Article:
Marion Dowling, Health PEI's chief of nursing, also spoke at Monday's news briefing. She thanked staff and physicians for their co-operation and working together as a health system. She said Health PEI received 76 calls over the weekend from people ready to work, including retired physicians, nurses, health-care workers, service workers and volunteers.

Morrison said conversations are ongoing with police around logistics of enforcing orders on P.E.I. She expects more details later today at the 5 p.m. news briefing.

Health-care workers who test positive for COVID-19 can't return to work until they've had two negative tests, 24 hours apart, and are not symptomatic, said Morrison. 

Screening checkpoints

Last week, in an effort to prevent the spread of COVID-19, the province set up screening checkpoints at the Confederation Bridge, Charlottetown Airport and Souris ferry terminal. On Monday, Morrison stressed that does not mean interprovincial borders are closed, and that the checkpoints are there to screen and give travellers proper information.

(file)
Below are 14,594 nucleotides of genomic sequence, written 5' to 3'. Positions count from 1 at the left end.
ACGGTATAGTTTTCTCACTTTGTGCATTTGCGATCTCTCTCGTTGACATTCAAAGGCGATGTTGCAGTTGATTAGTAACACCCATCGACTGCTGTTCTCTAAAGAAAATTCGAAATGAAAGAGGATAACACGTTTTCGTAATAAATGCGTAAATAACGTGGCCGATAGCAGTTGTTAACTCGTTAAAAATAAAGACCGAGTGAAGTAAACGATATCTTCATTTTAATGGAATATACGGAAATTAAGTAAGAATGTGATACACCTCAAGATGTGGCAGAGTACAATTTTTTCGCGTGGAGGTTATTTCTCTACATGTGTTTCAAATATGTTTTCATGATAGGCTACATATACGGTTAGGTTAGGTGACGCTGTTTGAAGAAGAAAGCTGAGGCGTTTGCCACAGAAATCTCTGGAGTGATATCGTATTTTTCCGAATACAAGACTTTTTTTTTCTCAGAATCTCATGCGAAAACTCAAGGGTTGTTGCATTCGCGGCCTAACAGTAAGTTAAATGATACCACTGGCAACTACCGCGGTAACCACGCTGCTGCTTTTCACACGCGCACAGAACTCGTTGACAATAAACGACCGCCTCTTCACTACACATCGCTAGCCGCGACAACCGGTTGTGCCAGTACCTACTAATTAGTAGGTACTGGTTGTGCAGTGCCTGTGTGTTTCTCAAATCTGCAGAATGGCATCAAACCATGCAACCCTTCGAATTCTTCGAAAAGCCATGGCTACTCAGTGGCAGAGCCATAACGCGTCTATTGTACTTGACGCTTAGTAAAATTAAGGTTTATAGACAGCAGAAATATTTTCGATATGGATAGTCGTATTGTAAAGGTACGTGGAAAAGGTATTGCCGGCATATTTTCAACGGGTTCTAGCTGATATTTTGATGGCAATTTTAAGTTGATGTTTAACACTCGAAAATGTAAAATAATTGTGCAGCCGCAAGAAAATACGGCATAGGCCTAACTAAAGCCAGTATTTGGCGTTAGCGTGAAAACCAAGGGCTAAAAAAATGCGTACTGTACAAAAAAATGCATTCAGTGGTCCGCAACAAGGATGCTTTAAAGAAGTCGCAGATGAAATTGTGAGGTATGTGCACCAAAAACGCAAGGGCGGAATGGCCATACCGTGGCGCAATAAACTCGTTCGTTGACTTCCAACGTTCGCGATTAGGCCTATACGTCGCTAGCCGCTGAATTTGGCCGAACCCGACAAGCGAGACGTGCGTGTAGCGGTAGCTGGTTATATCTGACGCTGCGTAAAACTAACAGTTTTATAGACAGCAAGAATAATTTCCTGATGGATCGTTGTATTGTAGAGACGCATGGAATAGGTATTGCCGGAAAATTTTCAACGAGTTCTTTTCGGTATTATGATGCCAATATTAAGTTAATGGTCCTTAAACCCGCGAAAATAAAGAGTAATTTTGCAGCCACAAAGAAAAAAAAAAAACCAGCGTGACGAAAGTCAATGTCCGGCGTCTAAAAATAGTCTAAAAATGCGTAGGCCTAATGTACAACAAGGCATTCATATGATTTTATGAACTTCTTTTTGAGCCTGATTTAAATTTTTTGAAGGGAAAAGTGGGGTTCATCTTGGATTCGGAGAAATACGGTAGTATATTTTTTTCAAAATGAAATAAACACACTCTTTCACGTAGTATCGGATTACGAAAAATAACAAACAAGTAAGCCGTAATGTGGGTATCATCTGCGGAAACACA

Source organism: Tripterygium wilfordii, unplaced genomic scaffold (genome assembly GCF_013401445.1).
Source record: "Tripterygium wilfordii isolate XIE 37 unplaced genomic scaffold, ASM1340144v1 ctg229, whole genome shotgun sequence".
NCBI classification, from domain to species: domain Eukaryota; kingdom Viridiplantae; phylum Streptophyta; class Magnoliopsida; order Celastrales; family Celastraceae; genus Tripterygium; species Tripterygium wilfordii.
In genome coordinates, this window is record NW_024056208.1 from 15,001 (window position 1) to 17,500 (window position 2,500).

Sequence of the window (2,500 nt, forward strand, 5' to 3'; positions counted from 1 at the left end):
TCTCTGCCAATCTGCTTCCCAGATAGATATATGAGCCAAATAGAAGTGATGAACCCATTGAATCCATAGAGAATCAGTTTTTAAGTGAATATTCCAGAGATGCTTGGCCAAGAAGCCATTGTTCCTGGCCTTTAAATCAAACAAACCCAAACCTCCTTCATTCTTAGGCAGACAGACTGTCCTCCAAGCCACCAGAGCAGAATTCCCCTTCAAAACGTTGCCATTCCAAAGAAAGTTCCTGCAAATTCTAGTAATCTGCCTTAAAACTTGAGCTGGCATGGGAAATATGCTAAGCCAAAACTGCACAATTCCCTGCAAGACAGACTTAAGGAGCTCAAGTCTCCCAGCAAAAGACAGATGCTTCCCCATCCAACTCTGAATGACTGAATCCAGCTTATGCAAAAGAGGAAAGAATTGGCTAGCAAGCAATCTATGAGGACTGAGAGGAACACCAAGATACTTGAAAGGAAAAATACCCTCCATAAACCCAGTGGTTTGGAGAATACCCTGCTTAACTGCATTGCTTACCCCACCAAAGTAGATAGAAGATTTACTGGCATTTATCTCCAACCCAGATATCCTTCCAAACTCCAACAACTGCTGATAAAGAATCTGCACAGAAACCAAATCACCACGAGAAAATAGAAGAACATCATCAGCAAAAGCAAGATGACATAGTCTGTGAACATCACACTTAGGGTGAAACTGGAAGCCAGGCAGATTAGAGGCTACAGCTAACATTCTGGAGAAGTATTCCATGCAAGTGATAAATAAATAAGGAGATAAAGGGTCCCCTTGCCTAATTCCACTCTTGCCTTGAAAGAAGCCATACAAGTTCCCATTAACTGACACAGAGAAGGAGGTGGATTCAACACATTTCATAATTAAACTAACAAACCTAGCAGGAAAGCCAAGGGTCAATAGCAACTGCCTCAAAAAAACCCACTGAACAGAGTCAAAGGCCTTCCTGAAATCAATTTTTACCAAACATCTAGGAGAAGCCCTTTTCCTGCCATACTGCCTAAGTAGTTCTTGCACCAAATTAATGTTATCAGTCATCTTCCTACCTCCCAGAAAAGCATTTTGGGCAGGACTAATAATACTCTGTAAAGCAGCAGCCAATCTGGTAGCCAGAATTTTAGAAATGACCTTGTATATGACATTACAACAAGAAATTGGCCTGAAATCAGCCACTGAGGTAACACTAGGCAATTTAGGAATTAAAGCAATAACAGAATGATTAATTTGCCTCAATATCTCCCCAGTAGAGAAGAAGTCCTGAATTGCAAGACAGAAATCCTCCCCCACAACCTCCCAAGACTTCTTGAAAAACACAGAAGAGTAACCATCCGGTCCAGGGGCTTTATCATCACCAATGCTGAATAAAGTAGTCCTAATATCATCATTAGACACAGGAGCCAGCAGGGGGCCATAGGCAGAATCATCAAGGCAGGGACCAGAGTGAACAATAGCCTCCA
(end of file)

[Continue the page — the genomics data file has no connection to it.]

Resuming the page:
Across the province, many businesses and services remain closed. Some grocery stores, pharmacies and hardware stores remain open, but may be on reduced hours. 

Morrison is also reminding delivery drivers to practise social distancing.

A full list of COVID-19 cancellations can be viewed here. You can report closures on our cancellation hotline at 1-877-236-9350.

COVID-19: What you need to know

What are the symptoms of COVID-19?

Common symptoms include:

  • Fever.
  • Cough.
  • Tiredness.

But more serious symptoms can develop, including difficulty breathing and pneumonia, which can lead to death.

What should I do if I feel sick?

Isolate yourself and call your local public health authority. Do not visit an emergency room or urgent care centre to get tested.

How can I protect myself?

  • Wash your hands frequently and thoroughly.
  • Avoid touching your eyes, nose and mouth.
  • Be aware of evolving travel advisories to different regions.

More detailed information on the outbreak is available on the federal government's website.

More from CBC P.E.I.

With files from Nicola MacLeod